Ever since the Openlands Lake Front Preserve opened just over two years ago, people have been able to enjoy a mile long path on a bluff overlooking Lake Michigan.
That may be about to change because the United States Navy may block access to part of the path located atop a landfill overlooking the lake. Openlands and the Navy have been trying to negotiate an easement for the last two years.
“It’s been a long drawn out process,” Openlands President Jerry Adelmann said. “We hoped to complete the path (over the existing dirt path). They own it,” he added referring to the property that was once a United States Army landfill when Ft. Sheridan was an active military base. It is now owned by the Navy.
The path begins on the south at Walker Avenue and the lakefront in north Highland Park. Heading north, it is paved asphalt for a little less than half a mile. It then becomes grass and dirt for one-eighth of a mile before the asphalt resumes to the north ending at Patten Road a mile north of Walker.
The Navy’s concern is erosion of the land fill which was covered with top soil making the path and beach improvements possible, according to Bill Couch, the public information officer for the Naval Facilities Engineering Command-Midwest.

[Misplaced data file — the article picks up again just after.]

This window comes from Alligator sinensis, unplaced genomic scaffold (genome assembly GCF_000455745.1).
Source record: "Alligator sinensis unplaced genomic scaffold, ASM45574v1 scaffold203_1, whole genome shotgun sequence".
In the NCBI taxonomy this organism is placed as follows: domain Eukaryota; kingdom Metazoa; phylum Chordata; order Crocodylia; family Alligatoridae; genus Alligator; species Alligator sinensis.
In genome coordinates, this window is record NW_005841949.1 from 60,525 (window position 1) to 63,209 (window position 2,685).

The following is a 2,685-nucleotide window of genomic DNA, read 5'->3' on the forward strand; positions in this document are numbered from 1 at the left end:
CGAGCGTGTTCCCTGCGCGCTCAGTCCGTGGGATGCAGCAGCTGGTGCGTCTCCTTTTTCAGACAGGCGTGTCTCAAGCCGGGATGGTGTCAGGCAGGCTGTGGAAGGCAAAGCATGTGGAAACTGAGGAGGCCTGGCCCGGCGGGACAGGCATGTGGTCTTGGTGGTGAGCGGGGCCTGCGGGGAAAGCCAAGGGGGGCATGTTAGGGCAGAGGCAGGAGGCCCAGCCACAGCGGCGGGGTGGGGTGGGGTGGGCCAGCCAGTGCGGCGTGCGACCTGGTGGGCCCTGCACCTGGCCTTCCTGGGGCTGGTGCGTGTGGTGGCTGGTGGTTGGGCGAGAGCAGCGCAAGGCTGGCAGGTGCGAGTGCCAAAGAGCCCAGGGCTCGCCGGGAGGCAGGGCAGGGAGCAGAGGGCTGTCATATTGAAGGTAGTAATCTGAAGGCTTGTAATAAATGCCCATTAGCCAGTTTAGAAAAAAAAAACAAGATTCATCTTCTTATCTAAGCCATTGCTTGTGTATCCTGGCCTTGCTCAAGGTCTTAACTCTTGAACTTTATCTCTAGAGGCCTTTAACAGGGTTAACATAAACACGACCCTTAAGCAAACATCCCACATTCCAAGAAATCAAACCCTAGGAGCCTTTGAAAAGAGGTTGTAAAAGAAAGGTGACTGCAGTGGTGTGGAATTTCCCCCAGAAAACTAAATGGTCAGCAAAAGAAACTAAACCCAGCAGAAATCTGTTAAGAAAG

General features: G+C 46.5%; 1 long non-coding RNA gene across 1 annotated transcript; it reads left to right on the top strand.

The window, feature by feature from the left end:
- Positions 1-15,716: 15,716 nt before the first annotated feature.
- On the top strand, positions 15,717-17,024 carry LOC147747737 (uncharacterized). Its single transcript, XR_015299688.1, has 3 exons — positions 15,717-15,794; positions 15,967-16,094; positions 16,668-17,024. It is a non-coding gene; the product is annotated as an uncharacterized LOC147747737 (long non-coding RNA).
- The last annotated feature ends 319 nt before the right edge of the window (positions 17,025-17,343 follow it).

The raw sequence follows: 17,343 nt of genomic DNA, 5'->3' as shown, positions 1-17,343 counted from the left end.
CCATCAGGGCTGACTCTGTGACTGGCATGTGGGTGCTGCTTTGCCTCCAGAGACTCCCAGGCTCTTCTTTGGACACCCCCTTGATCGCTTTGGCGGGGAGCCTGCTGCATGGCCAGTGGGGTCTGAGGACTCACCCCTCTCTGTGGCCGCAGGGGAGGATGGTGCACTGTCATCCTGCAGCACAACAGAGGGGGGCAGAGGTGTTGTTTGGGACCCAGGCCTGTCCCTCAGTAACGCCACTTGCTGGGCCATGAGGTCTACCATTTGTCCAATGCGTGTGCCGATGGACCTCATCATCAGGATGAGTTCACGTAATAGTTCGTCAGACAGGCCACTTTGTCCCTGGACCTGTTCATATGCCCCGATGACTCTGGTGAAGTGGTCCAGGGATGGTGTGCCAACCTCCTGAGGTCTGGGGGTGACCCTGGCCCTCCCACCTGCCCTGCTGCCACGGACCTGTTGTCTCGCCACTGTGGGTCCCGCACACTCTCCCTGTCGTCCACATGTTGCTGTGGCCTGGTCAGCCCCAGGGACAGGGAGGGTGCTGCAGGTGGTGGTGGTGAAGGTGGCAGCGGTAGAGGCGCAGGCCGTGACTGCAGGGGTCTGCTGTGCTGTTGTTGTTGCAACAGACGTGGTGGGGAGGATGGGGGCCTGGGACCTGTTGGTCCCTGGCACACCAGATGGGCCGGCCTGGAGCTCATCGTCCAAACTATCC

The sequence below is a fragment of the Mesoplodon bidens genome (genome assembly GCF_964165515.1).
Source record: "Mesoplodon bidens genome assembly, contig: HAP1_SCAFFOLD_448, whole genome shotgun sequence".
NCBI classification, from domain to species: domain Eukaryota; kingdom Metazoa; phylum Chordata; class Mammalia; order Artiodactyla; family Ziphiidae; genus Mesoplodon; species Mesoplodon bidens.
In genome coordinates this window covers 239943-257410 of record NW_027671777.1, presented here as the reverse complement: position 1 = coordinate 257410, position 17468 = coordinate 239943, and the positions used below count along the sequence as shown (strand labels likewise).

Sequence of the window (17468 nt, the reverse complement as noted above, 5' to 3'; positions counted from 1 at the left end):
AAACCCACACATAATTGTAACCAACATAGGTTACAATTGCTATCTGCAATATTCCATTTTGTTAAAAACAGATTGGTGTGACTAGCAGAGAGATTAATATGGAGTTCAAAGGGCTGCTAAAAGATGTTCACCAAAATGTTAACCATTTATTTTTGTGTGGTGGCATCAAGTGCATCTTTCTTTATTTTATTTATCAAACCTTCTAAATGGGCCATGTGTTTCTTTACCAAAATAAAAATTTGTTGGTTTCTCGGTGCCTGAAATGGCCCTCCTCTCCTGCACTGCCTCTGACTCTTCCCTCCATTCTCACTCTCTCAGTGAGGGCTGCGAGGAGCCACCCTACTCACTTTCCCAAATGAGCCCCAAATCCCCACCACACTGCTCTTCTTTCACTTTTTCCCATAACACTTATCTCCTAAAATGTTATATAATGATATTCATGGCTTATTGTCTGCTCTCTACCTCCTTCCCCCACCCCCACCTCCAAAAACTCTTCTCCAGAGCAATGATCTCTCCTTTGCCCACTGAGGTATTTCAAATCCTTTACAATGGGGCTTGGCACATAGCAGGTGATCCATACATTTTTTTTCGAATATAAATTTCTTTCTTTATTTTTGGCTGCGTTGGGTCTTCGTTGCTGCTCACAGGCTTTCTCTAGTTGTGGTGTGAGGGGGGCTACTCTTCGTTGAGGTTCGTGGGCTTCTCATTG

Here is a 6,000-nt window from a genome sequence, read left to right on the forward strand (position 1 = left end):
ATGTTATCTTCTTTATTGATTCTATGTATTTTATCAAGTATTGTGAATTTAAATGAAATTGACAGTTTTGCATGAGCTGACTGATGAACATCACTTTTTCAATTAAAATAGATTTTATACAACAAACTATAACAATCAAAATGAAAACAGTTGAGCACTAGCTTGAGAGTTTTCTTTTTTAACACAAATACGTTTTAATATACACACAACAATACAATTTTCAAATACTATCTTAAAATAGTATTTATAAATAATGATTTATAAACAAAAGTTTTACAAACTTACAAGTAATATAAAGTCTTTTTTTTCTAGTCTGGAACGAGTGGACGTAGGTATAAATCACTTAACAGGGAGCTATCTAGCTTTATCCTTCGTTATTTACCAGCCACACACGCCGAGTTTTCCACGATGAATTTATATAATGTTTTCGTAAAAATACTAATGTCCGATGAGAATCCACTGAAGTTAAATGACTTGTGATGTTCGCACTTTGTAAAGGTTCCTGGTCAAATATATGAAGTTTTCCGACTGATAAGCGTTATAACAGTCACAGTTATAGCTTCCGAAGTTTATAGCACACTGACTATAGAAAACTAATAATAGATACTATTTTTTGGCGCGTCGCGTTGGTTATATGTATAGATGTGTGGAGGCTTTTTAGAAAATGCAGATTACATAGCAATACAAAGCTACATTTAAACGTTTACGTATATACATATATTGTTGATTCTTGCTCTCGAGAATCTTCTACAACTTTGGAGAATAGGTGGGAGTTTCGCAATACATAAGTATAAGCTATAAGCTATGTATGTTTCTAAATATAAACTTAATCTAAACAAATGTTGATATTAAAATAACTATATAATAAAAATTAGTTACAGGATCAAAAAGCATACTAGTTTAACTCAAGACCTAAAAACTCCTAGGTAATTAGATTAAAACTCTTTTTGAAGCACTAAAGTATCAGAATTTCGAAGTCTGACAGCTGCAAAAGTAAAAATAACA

“The area is perched on a slope making erosion possible,” Couch said. “In the long term we are worried about increased cost and safety.”
The Navy may block complete access to the former landfill between the two sections of the Openlands Preserve. “A chain link fence is one of the items under discussion,” Couch said. Adelmann said the path may have to wind through a residential area and back into the preserve.
The final decision will be made by Navy Capt. William Bulis, the commanding officer of Naval Station Great Lakes.
Sen. Mark Kirk (R-Highland Park), who lives in the Town of Ft. Sheridan near the preserve, was instrumental helping Openlands obtain the land and turn it into nature area. He declined to comment on the situation.